Mt. Vernon Register-News


April 3, 2014

Legislating raw milk

My grandma liked her milk just like her orange juice — freshly squeezed.

To hear her talk, raw milk was wonderful.

And her view is now shared by many of today’s urban “foodies” who believe raw milk tastes better, is richer in nutrients and can help prevent certain diseases.

In fact, the consumption of raw milk has become so popular, legislation has been introduced to ban its sale within the state of Illinois.

Yes, you read that right.

More people are drinking it, so State Rep. Dan Burke, D-Chicago, has introduced a bill to have it banned.

Right now, raw milk can only be bought in Illinois if it is done directly from a farmer.

Still, some view it as a health risk.

Certain diseases can be spread through raw milk. For example, if the milk comes from a cow infected with brucellosis, a human consuming it can develop undulant fever, which can result in several weeks of flu-like symptoms.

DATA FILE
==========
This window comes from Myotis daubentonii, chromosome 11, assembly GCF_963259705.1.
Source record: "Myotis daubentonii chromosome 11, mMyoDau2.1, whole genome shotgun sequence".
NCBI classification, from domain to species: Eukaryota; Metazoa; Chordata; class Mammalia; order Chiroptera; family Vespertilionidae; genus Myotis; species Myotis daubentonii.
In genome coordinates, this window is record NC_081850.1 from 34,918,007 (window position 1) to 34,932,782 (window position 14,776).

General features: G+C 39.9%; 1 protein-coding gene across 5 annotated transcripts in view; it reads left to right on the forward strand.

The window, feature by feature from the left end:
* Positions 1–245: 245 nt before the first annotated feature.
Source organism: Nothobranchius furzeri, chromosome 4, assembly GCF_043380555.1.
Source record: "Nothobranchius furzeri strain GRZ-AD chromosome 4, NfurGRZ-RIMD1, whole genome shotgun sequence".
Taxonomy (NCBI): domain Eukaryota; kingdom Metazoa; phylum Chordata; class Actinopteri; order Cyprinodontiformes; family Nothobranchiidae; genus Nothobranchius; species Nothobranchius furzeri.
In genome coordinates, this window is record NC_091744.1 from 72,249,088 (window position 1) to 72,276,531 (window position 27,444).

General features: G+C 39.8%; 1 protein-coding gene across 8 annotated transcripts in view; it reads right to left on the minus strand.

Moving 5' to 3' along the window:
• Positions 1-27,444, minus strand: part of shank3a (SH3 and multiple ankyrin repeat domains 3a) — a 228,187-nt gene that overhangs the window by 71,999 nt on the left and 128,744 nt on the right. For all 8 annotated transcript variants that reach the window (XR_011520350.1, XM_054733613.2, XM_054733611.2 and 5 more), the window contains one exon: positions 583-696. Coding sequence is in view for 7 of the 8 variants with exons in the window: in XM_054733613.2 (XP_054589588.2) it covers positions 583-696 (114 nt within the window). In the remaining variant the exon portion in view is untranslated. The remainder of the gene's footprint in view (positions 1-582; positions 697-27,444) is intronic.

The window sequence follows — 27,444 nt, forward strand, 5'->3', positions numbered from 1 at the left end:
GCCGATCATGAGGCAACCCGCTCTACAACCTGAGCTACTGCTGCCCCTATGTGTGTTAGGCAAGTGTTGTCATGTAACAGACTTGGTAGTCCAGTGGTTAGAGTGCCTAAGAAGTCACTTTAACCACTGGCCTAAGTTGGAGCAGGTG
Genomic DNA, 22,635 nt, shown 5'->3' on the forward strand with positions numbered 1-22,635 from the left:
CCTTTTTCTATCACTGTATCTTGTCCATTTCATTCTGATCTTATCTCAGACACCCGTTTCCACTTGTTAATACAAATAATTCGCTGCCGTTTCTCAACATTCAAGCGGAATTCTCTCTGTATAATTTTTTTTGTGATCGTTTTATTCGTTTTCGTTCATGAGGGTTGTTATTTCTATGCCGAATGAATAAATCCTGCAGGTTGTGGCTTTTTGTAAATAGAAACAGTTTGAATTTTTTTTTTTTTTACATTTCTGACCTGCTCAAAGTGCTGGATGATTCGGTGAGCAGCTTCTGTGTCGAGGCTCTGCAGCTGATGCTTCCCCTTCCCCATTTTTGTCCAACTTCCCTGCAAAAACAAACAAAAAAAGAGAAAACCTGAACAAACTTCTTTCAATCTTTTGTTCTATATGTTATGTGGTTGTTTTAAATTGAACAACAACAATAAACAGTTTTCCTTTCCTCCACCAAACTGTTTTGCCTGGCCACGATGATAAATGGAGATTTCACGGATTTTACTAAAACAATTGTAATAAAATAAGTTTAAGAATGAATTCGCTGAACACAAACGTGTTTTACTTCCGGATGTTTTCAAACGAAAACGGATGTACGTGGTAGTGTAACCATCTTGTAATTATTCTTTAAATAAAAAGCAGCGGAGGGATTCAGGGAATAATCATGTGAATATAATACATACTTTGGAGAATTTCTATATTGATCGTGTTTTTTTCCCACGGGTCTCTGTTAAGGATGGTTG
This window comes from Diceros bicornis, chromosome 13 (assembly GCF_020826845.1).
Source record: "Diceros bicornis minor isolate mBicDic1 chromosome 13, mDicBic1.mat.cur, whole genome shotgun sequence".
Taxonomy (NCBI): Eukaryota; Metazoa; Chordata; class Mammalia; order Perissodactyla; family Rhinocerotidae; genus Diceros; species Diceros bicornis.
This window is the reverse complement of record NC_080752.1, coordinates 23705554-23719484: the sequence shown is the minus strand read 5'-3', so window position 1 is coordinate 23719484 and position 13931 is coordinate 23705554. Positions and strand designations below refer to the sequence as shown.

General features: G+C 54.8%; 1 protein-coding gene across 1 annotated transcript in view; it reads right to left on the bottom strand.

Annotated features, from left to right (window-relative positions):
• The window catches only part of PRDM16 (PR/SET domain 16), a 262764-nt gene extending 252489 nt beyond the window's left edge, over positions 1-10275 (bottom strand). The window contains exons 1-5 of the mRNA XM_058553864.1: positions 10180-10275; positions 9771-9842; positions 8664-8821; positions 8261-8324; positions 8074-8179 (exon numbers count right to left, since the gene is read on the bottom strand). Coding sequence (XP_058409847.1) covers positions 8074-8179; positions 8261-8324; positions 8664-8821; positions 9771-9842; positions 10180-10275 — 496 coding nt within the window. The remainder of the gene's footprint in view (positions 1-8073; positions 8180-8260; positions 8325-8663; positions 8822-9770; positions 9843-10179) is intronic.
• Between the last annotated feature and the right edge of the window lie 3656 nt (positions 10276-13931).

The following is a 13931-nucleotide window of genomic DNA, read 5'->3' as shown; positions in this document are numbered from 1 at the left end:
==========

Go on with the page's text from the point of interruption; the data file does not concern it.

But raw-mil advocates say such ailments from consuming unpasteurized dairy products are rare.

Pasteurization consists of heating milk to kill bacteria. But raw milk promoters say it also kills or damages the nutrients, and many say milk tastes richer and creamier unpasteurized.

I’m sorry, I think raw milk is just plain gross.

You see, raw milk doesn’t look much like store-bought milk.

It sometimes can have a bit of yellow cast to it and fat globules rise to the top making the milk, well, lumpy.

But every morning and evening my grandmother would head out to the pasture and milk her pet Holstein named, “BB.”

Cats from across the neighborhood would come running and she’d ladle out milk for them to lap up.

Then she’d bring the bucket to the house and refrigerate it.

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